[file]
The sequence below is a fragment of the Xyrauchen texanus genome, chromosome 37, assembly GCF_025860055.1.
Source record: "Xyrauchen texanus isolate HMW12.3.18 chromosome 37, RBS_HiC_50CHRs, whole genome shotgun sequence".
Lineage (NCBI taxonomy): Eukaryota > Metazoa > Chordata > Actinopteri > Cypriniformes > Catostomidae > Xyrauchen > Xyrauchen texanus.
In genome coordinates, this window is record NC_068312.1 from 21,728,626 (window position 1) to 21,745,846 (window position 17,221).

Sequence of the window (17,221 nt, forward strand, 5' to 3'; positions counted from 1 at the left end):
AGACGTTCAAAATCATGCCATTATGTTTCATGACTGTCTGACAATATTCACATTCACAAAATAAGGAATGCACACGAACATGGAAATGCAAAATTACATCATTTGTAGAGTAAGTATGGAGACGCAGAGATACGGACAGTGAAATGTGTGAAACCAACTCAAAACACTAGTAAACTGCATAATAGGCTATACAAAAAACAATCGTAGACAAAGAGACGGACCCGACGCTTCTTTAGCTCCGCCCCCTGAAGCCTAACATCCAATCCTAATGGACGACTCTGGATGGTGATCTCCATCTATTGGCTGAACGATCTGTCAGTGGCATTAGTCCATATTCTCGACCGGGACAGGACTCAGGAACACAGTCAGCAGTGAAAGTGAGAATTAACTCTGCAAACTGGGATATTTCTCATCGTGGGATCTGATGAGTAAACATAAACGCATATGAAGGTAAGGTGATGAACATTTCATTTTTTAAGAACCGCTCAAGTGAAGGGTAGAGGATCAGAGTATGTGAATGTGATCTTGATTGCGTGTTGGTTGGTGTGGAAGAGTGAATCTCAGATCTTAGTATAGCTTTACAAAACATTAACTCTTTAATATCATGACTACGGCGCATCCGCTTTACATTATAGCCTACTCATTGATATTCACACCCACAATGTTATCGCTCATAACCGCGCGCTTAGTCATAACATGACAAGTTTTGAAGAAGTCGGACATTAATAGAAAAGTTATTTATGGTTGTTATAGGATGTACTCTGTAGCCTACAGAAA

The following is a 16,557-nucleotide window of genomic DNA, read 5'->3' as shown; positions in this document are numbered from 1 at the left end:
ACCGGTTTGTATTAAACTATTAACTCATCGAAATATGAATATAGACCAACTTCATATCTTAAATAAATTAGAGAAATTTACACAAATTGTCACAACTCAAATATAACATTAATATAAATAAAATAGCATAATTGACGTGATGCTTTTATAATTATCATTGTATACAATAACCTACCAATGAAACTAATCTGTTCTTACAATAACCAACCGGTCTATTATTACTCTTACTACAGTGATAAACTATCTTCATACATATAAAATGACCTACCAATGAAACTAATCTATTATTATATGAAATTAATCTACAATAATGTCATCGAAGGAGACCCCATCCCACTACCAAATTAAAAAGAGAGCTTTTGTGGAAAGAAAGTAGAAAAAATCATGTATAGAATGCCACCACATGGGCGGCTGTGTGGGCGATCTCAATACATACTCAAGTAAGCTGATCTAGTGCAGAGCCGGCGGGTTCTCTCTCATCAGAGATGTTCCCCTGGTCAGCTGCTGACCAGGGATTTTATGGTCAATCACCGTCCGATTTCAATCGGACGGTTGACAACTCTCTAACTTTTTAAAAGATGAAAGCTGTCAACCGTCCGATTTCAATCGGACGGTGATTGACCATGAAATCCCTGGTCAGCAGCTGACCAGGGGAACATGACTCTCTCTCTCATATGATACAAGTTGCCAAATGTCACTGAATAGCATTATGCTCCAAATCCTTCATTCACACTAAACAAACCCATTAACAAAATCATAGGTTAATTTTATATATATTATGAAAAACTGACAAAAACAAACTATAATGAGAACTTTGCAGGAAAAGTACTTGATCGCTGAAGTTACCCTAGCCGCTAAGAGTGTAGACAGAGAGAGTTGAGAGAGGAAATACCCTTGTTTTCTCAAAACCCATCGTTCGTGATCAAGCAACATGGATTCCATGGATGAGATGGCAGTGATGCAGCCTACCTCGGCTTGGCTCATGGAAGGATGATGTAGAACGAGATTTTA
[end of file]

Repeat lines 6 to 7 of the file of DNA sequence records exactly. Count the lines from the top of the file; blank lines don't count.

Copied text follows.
AGACGTTCAAAATCATGCCATTATGTTTCATGACTGTCTGACAATATTCACATTCACAAAATAAGGAATGCACACGAACATGGAAATGCAAAATTACATCATTTGTAGAGTAAGTATGGAGACGCAGAGATACGGACAGTGAAATGTGTGAAACCAACTCAAAACACTAGTAAACTGCATAATAGGCTATACAAAAAACAATCGTAGACAAAGAGACGGACCCGACGCTTCTTTAGCTCCGCCCCCTGAAGCCTAACATCCAATCCTAATGGACGACTCTGGATGGTGATCTCCATCTATTGGCTGAACGATCTGTCAGTGGCATTAGTCCATATTCTCGACCGGGACAGGACTCAGGAACACAGTCAGCAGTGAAAGTGAGAATTAACTCTGCAAACTGGGATATTTCTCATCGTGGGATCTGATGAGTAAACATAAACGCATATGAAGGTAAGGTGATGAACATTTCATTTTTTAAGAACCGCTCAAGTGAAGGGTAGAGGATCAGAGTATGTGAATGTGATCTTGATTGCGTGTTGGTTGGTGTGGAAGAGTGAATCTCAGATCTTAGTATAGCTTTACAAAACATTAACTCTTTAATATCATGACTACGGCGCATCCGCTTTACATTATAGCCTACTCATTGATATTCACACCCACAATGTTATCGCTCATAACCGCGCGCTTAGTCATAACATGACAAGTTTTGAAGAAGTCGGACATTAATAGAAAAGTTATTTATGGTTGTTATAGGATGTACTCTGTAGCCTACAGAAA

The following is a 16,557-nucleotide window of genomic DNA, read 5'->3' as shown; positions in this document are numbered from 1 at the left end: